Ladybirds and Lockdown

We are about to start week 4 of lockdown in the UK and we’ve started to find a rhythm to our weeks. I have my exercise class most mornings at 9 and Louis has his personal training sessions on Monday and Thursday afternoons – all done via video calls and I’m trying to use all the time in between wisely. We’ve been to the allotment a couple of times since my last post, mainly to have a break from being cooped up inside and for some fresh air. I’ve done a bit of weeding and collected some more seeds to plant at home. We also had another cuppa at the table with Michelle. No broken mug for me this time! I ordered a beautiful enamel mug online so even if I drop it (which I will!) it won’t break. Perfect for the allotment.

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Rhubi started bolting! I’ve obviously been neglecting her because by the time I noticed this had happened!

I remember reading about this last year and it’s possibly due to not having enough water which would make sense as it has been pretty dry here over the last few weeks. So, I pulled off the stalks with the potential flowers and gave her a good drink. It’s currently raining, so that should help.

After I’d removed the flowering stalks I harvested some stalks to make a crumble. I added peaches and blackberries to it and we had a lovely pudding which lasted us a few days.

This is how Rhubi looked when I left her yesterday.

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I’ve planted more seeds. I spent some time on the plot planting yellow courgettes and cucumbers. I’ve left them down there as I’m running out of windowsill space at home!

The miniature sunflowers have been growing beautifully. I re-potted them this week and shared them with the volunteers and customers at Random Cafe yesterday. I kept a few for myself which I’ll plant on the plot in a few weeks but, for now they are on my balcony.

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I’ve also planted sweet peas – hopefully they’ll survive Helper No. 2 this year! I planted them a week ago and already they’ve germinated and I can see some growth. These will go by the fence to grow up the trellace when they’re ready. Thank you Michelle for the seeds.

My kitchen has, temporarily turned into my potting shed! This is what it looked like this morning while I was planting some lettuce seeds.

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I still only have one cucumber seedling and one pumpkin, but just look at the pumpkin!

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The aubergine seeds seem to have all germinated at once! They took a while to do anything and I thought they weren’t going to, so I planted a few more and now there are LOADS of them! Hopefully, I’ll be able to share these too because I am definitely not going to have enough room for all these plants on the plot. A job for next week is to re-pot these. These photos were taken a week apart.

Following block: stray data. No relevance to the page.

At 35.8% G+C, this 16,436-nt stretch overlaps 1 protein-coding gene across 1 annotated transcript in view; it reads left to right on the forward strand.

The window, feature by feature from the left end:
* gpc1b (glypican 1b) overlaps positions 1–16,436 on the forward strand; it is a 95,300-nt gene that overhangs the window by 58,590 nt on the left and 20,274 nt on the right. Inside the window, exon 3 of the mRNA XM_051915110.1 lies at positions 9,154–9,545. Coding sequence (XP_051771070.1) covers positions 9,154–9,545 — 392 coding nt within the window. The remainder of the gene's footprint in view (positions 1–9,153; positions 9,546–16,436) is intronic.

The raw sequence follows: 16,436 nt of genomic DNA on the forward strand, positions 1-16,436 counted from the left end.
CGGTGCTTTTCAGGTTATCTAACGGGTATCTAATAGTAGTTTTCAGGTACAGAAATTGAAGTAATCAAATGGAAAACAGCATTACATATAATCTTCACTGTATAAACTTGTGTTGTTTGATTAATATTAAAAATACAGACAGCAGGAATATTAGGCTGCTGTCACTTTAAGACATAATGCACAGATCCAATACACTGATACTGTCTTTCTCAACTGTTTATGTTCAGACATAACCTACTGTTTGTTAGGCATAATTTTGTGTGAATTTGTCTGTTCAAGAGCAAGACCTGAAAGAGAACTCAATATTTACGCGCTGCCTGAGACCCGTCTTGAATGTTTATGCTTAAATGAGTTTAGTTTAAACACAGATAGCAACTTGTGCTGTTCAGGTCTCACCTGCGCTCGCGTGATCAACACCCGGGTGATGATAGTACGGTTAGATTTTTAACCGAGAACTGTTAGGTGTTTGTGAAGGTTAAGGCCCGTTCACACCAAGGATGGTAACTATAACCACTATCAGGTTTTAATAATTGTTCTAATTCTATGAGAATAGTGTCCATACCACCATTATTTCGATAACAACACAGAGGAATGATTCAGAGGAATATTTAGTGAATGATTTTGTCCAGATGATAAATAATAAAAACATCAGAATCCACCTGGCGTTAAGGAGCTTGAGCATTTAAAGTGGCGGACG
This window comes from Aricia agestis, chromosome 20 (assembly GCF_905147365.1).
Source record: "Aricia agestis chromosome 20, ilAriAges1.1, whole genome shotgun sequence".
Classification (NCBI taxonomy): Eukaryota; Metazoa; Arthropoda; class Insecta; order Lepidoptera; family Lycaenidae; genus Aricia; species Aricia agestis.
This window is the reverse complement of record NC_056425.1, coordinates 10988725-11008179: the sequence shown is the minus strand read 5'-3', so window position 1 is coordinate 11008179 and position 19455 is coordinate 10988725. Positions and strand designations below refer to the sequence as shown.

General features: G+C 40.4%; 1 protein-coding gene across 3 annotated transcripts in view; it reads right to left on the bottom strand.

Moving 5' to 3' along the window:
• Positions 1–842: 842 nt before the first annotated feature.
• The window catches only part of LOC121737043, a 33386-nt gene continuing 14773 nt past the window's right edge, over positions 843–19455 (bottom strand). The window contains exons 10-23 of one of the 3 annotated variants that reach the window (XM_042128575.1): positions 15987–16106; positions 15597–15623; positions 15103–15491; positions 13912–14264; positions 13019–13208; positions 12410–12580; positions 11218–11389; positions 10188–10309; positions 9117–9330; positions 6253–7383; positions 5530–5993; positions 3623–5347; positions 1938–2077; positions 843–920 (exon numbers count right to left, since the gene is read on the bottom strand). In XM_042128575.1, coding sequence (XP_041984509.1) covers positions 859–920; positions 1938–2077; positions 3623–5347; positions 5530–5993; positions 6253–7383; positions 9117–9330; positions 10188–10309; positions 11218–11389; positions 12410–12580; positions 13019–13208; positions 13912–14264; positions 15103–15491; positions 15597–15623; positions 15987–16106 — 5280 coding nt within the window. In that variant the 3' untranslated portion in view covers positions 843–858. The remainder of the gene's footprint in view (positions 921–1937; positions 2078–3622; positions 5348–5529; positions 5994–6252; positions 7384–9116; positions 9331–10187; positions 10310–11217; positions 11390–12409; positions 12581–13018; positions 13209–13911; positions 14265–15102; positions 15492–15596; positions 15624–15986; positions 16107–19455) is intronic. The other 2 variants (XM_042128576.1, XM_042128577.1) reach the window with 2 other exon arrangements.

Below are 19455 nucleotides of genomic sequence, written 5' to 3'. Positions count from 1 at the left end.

The peppers are also doing really well. One, in particular, appears to have had a burst of energy and has outgrown the rest by some distance. Again, there are far too many plants for me to use on the plot so it will be a case of sharing with anyone who wants one.

I’ve seen lots of ladybirds on the plot this week – none of them getting up to any shenanigans this time! I even brought one home with me.

Here’s what the plot looked like when I left it yesterday. Not much happening apart from the grass needing a flippin good cut!

During this time we are immensely grateful to all the keyworkers who are continuing work to keep us safe and carry out essential services. The first photo is a note my mum has on her front door, the second is a poster Louis coloured in and the third is a very unexpected present I received this week (from a key worker).

Thank you xx

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One thought on “Ladybirds and Lockdown

  1. My great grandfather used to get annoyed when the rhubarb bolted, but then just pulled the top off of the bolting shoot. The rest continued as if nothing had happened. It was odd. I would expect the other pups to bloom immediately afterward; but they didn’t. Rhubi sure looks good for having so many petioles harvested.
    I decided to leave my original rhubarb from my great grandfather’s garden where it is for another year. (It lives in a vacant garden parcel where there are several other important plants in ‘storage’.) It is happy and safe there. If I move some of it here or to another garden later, I will move only a pup or a few pups, and leave the rest to do what it wants to. However, there is another variety of rhubarb in one of the landscapes that will be brought here instead, just because it might get dug and disposed of where it is now. It has pale green petioles. It does not look very appetizing, so I intend to try it to see what is so great about it.

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